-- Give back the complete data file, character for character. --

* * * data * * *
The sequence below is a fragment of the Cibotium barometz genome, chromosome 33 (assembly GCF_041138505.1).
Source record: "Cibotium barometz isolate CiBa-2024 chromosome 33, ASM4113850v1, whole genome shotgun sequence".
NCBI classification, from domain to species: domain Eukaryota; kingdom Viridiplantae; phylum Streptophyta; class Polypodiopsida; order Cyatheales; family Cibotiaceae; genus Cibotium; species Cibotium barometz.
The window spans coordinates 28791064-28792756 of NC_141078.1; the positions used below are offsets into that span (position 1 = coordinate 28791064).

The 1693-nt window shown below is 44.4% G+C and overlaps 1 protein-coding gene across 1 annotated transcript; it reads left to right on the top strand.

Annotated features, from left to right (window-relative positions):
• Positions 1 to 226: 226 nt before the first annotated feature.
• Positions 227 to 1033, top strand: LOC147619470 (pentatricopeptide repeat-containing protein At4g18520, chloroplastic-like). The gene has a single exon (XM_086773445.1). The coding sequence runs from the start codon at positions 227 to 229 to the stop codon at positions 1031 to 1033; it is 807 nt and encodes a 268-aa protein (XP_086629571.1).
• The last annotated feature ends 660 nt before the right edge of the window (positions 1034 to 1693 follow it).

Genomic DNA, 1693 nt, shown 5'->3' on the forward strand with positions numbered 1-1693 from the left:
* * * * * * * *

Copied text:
The sequence below is a fragment of the Cibotium barometz genome, chromosome 33 (assembly GCF_041138505.1).
Source record: "Cibotium barometz isolate CiBa-2024 chromosome 33, ASM4113850v1, whole genome shotgun sequence".
NCBI classification, from domain to species: domain Eukaryota; kingdom Viridiplantae; phylum Streptophyta; class Polypodiopsida; order Cyatheales; family Cibotiaceae; genus Cibotium; species Cibotium barometz.
The window spans coordinates 28791064-28792756 of NC_141078.1; the positions used below are offsets into that span (position 1 = coordinate 28791064).

The 1693-nt window shown below is 44.4% G+C and overlaps 1 protein-coding gene across 1 annotated transcript; it reads left to right on the top strand.

Annotated features, from left to right (window-relative positions):
• Positions 1 to 226: 226 nt before the first annotated feature.
• Positions 227 to 1033, top strand: LOC147619470 (pentatricopeptide repeat-containing protein At4g18520, chloroplastic-like). The gene has a single exon (XM_086773445.1). The coding sequence runs from the start codon at positions 227 to 229 to the stop codon at positions 1031 to 1033; it is 807 nt and encodes a 268-aa protein (XP_086629571.1).
• The last annotated feature ends 660 nt before the right edge of the window (positions 1034 to 1693 follow it).

Genomic DNA, 1693 nt, shown 5'->3' on the forward strand with positions numbered 1-1693 from the left: